A clear links exists between expecting mothers who drink coffee and low birth weight, claims a new study. In addition to underweight births, coffee may also make pregnancy last longer, however, only by a couple of hours.
This new information comes from research studying the detailed records of close to 60,000 pregnancies over a ten year period in Norway. The study included information about how often the expectant mothers had food or beverages containing caffeine. This includes tea, coffee, chocolate sandwich spread and chocolate bars.
Comparing the results of this study with their newborn babies revealed a link between caffeine and birth weight, with 200mg to 300mg of daily caffeine intake increasing the odds for the baby being decidedly small for the length of the gestation by up to 62 percent.
A cup of instant coffee contains about 100mg of caffeine, while a mug of filtered coffee contains around 140mg of caffeine. However, some drinks that are sold in coffee shops locally contain as much as 300mg of caffeine per cup.
Pregnant women are generally advised to limit their caffeine intake to around 200mg each day.
Coffee, specifically, has been linked to increasing the duration of pregnancy. In fact, a daily cup of instant coffee has been found to lengthen the time that the baby stays in the womb up to eight hours. However, unlike some previously conducted studies, the research in this particular study did not make a direct link between caffeine and premature birth rate.
Researcher Dr Verena Sengpiel, of the Sahlgrenska University Hospital in Sweden, says caffeine may negatively affect the growth of unborn babies by slowing down the passage of vital nutrients from the mother to the baby via the placenta.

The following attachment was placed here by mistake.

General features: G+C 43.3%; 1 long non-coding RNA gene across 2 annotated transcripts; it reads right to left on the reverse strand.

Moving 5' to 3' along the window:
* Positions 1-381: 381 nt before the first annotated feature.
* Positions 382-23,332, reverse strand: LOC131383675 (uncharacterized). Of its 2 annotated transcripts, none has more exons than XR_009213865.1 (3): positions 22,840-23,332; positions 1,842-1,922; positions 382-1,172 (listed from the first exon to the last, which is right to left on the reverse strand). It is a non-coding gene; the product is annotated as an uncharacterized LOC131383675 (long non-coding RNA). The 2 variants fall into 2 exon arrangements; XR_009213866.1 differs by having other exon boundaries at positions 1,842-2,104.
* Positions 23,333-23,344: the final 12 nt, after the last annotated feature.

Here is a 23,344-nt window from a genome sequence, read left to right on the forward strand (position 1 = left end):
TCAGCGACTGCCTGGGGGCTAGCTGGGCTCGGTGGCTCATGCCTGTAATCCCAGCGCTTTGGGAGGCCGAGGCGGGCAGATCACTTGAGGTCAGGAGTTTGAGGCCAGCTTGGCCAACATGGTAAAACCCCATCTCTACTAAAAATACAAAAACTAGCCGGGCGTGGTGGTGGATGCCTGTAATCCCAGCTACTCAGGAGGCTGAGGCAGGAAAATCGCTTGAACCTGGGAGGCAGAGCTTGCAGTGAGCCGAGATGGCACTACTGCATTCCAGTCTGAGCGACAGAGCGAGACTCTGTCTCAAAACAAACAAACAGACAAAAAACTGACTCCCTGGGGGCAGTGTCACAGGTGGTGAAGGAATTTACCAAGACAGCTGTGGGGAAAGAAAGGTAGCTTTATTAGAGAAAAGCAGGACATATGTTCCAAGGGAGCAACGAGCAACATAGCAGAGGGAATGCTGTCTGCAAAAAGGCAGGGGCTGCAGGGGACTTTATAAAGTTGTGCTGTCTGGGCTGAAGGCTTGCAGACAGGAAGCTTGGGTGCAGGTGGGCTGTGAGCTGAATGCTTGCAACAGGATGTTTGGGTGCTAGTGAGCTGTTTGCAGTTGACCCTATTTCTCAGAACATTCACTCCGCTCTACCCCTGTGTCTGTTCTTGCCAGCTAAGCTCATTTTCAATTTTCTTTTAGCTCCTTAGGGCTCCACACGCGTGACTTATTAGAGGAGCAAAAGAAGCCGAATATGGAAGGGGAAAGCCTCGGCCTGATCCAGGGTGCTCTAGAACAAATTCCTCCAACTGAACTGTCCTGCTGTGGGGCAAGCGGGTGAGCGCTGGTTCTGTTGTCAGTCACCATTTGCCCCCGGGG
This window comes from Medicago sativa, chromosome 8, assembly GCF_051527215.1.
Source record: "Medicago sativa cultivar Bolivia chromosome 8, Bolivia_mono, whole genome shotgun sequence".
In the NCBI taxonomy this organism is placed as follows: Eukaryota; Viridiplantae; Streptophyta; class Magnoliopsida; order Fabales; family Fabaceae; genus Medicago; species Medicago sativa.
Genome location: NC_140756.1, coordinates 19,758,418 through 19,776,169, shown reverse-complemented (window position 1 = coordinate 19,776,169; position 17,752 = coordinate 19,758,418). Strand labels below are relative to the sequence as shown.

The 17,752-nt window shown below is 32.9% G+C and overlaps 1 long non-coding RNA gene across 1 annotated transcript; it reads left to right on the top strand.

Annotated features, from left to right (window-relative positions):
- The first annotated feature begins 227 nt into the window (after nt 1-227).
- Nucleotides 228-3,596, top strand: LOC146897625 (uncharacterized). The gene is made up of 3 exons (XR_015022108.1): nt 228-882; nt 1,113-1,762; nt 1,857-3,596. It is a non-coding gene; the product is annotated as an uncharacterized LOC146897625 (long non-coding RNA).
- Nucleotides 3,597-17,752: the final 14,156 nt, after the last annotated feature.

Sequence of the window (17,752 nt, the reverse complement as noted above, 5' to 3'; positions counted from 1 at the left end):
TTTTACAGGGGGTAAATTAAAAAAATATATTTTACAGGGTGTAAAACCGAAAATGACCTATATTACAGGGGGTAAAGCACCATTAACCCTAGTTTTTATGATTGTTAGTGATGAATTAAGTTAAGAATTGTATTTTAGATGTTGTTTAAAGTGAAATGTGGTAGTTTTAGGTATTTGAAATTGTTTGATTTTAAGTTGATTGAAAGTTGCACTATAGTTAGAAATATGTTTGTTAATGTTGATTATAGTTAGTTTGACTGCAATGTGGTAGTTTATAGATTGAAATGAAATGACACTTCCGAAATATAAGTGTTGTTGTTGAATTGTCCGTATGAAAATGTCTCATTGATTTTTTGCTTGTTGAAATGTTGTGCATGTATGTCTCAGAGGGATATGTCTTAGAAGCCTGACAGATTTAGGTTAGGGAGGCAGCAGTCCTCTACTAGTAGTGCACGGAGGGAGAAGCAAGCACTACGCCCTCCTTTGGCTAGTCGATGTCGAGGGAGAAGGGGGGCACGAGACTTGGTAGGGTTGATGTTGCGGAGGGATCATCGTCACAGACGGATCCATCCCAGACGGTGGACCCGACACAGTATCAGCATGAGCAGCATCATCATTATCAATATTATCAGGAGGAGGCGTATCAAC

Writing in the journal BMC Medicine, she added that coffee might increase the length of pregnancy by interfering with the brain’s chemical signals around the onset of labor.
Follo Dr Euan Paul, of the British Coffee Association, said, “The UK Food Standards Agency carefully analyzed and thoroughly reviewed the effects of caffeine during pregnancy and currently recommends that pregnant women moderate consumption to an upper safe limit of 200mg / day - two to three cups of coffee. Switching to decaf during pregnancy is also an option for those who wish to continue drinking coffee.”
Annette Briley, a consultant midwife for the charity Tommy’s, said, “Being born small can lead to catch-up growth and this in turn can lead to obesity, diabetes and certain cancers in adult life. We welcome more research into this important area so that the associations found in this study can be further explored.”
In a study conducted by Glasgow University researchers in 2011, pregnant women were warned that they could unwittingly be putting the health of their unborn baby at risk by drinking coffee from high street cafes. The analysis of espresso from 20 coffee shops in the area found enormous variations between the amounts of caffeine each contained, the strongest having six times as much as the weakest espresso.